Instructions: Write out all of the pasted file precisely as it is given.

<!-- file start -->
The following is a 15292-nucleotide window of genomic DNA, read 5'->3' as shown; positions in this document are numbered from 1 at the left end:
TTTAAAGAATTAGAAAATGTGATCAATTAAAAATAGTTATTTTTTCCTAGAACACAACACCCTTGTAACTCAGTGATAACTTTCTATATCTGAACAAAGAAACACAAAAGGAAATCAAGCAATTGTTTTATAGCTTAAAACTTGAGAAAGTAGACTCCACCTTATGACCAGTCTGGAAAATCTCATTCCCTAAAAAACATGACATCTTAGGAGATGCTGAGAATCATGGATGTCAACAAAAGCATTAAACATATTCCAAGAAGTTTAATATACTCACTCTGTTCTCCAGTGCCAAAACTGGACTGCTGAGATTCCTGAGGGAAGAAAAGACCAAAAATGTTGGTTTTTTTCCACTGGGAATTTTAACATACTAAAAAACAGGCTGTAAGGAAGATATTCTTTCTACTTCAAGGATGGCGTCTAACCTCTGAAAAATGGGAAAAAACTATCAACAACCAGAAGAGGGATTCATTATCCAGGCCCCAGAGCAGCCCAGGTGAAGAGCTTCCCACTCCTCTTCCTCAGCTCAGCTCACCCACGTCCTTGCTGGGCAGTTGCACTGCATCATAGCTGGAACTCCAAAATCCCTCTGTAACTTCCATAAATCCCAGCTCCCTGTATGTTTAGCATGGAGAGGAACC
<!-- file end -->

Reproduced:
The following is a 15292-nucleotide window of genomic DNA, read 5'->3' as shown; positions in this document are numbered from 1 at the left end:
TTTAAAGAATTAGAAAATGTGATCAATTAAAAATAGTTATTTTTTCCTAGAACACAACACCCTTGTAACTCAGTGATAACTTTCTATATCTGAACAAAGAAACACAAAAGGAAATCAAGCAATTGTTTTATAGCTTAAAACTTGAGAAAGTAGACTCCACCTTATGACCAGTCTGGAAAATCTCATTCCCTAAAAAACATGACATCTTAGGAGATGCTGAGAATCATGGATGTCAACAAAAGCATTAAACATATTCCAAGAAGTTTAATATACTCACTCTGTTCTCCAGTGCCAAAACTGGACTGCTGAGATTCCTGAGGGAAGAAAAGACCAAAAATGTTGGTTTTTTTCCACTGGGAATTTTAACATACTAAAAAACAGGCTGTAAGGAAGATATTCTTTCTACTTCAAGGATGGCGTCTAACCTCTGAAAAATGGGAAAAAACTATCAACAACCAGAAGAGGGATTCATTATCCAGGCCCCAGAGCAGCCCAGGTGAAGAGCTTCCCACTCCTCTTCCTCAGCTCAGCTCACCCACGTCCTTGCTGGGCAGTTGCACTGCATCATAGCTGGAACTCCAAAATCCCTCTGTAACTTCCATAAATCCCAGCTCCCTGTATGTTTAGCATGGAGAGGAACC